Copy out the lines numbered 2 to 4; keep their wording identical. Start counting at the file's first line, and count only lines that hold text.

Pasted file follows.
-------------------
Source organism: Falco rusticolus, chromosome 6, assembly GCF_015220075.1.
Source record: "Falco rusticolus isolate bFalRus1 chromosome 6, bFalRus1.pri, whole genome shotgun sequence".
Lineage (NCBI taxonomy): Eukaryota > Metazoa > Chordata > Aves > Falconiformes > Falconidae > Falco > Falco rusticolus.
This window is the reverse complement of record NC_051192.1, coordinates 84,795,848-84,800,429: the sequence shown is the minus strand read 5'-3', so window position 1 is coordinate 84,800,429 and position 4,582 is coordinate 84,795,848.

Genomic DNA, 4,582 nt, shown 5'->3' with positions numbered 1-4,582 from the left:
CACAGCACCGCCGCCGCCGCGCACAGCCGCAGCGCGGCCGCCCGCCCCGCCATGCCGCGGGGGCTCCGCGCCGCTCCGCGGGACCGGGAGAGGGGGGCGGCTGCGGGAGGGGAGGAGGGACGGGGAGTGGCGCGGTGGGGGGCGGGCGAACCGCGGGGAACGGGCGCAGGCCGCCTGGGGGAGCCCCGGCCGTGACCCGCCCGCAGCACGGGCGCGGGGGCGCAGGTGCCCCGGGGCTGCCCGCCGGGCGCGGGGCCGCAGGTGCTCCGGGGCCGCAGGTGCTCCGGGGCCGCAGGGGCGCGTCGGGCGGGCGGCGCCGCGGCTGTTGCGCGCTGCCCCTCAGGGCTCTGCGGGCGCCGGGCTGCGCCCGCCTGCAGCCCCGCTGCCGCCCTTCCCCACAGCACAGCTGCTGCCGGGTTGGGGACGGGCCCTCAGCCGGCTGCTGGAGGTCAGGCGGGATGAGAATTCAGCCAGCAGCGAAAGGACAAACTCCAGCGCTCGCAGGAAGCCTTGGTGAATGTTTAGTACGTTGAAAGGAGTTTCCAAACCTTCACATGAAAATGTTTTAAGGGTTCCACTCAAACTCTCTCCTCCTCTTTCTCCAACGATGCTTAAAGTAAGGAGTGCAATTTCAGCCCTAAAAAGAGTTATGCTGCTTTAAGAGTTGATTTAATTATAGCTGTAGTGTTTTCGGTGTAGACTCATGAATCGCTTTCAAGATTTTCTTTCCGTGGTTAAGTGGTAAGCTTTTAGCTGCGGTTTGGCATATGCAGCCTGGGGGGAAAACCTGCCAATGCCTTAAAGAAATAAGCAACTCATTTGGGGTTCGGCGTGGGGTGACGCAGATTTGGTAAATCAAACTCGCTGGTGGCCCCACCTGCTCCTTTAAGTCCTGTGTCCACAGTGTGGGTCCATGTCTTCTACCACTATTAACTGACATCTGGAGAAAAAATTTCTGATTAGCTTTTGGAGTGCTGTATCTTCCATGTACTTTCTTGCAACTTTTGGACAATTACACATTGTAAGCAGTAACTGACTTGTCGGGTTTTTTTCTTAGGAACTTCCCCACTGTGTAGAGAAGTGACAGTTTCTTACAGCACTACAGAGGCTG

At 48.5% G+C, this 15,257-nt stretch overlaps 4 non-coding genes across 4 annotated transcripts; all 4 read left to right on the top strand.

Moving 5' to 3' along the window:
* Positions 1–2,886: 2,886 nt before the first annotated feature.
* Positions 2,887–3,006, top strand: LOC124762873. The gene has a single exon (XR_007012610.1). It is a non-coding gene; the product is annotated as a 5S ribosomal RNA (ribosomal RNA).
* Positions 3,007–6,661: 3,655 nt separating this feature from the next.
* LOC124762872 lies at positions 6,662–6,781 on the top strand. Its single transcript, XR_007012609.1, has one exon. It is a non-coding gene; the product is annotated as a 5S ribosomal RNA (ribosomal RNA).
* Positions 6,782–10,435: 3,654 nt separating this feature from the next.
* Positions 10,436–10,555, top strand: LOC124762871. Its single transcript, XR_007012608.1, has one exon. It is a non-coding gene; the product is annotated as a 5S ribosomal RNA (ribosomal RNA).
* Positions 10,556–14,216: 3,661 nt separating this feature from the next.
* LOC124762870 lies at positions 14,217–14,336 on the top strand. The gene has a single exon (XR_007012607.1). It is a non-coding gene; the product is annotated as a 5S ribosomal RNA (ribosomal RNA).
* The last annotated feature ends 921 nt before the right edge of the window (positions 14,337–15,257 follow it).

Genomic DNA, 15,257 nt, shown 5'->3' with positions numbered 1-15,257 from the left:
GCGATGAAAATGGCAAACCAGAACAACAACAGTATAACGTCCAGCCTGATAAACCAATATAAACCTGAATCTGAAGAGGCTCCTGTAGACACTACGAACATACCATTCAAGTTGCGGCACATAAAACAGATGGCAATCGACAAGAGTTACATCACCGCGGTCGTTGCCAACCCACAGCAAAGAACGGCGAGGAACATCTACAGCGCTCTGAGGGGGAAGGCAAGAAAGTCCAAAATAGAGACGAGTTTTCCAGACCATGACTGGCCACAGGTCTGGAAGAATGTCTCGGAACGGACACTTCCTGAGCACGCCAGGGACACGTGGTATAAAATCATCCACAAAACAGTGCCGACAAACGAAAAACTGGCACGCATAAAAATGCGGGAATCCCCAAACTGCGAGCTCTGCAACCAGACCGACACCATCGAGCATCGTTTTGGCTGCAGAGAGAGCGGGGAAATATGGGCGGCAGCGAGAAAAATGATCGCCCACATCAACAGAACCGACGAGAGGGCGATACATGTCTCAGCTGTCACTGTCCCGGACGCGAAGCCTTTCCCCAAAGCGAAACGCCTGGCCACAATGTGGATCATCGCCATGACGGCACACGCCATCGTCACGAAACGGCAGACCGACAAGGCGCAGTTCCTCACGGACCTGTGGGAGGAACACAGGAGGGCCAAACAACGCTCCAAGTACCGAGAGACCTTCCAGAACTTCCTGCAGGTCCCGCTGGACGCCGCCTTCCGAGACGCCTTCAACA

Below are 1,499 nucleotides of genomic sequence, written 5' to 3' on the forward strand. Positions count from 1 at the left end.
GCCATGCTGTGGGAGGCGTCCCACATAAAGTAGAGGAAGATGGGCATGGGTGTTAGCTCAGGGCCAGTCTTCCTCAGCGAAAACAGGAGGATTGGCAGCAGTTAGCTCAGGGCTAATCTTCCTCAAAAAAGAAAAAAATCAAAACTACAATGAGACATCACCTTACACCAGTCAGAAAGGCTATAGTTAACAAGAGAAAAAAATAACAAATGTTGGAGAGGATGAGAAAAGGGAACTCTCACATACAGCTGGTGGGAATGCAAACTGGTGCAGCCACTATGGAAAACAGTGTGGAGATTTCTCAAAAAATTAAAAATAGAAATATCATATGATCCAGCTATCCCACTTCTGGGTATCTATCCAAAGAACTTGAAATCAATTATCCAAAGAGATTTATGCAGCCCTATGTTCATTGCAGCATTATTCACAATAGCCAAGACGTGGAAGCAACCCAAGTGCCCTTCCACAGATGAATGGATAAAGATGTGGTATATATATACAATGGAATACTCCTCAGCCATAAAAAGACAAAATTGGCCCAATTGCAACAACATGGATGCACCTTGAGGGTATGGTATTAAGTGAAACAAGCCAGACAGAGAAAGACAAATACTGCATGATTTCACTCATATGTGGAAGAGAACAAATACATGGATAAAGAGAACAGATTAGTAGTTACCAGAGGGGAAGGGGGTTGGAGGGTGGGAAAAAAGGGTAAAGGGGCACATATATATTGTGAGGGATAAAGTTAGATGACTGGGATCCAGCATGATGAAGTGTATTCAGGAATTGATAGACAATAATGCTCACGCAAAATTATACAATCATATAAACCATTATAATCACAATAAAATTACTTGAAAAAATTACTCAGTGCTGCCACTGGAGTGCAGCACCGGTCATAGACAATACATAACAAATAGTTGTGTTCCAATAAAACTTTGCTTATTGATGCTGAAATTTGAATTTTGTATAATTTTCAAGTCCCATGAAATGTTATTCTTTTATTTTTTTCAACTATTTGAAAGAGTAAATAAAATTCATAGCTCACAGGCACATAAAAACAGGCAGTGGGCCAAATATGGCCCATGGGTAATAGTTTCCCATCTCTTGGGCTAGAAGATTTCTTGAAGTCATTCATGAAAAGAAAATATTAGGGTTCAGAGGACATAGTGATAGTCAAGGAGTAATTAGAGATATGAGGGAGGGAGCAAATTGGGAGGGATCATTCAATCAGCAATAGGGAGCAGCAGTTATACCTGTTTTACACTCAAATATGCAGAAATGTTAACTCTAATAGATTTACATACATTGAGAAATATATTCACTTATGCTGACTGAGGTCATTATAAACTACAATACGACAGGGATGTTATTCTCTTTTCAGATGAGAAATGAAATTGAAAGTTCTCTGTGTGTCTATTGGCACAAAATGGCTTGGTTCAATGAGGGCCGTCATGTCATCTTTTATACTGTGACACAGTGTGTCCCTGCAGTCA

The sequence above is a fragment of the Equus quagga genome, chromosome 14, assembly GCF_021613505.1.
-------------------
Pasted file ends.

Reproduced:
Source record: "Falco rusticolus isolate bFalRus1 chromosome 6, bFalRus1.pri, whole genome shotgun sequence".
Lineage (NCBI taxonomy): Eukaryota > Metazoa > Chordata > Aves > Falconiformes > Falconidae > Falco > Falco rusticolus.
This window is the reverse complement of record NC_051192.1, coordinates 84,795,848-84,800,429: the sequence shown is the minus strand read 5'-3', so window position 1 is coordinate 84,800,429 and position 4,582 is coordinate 84,795,848.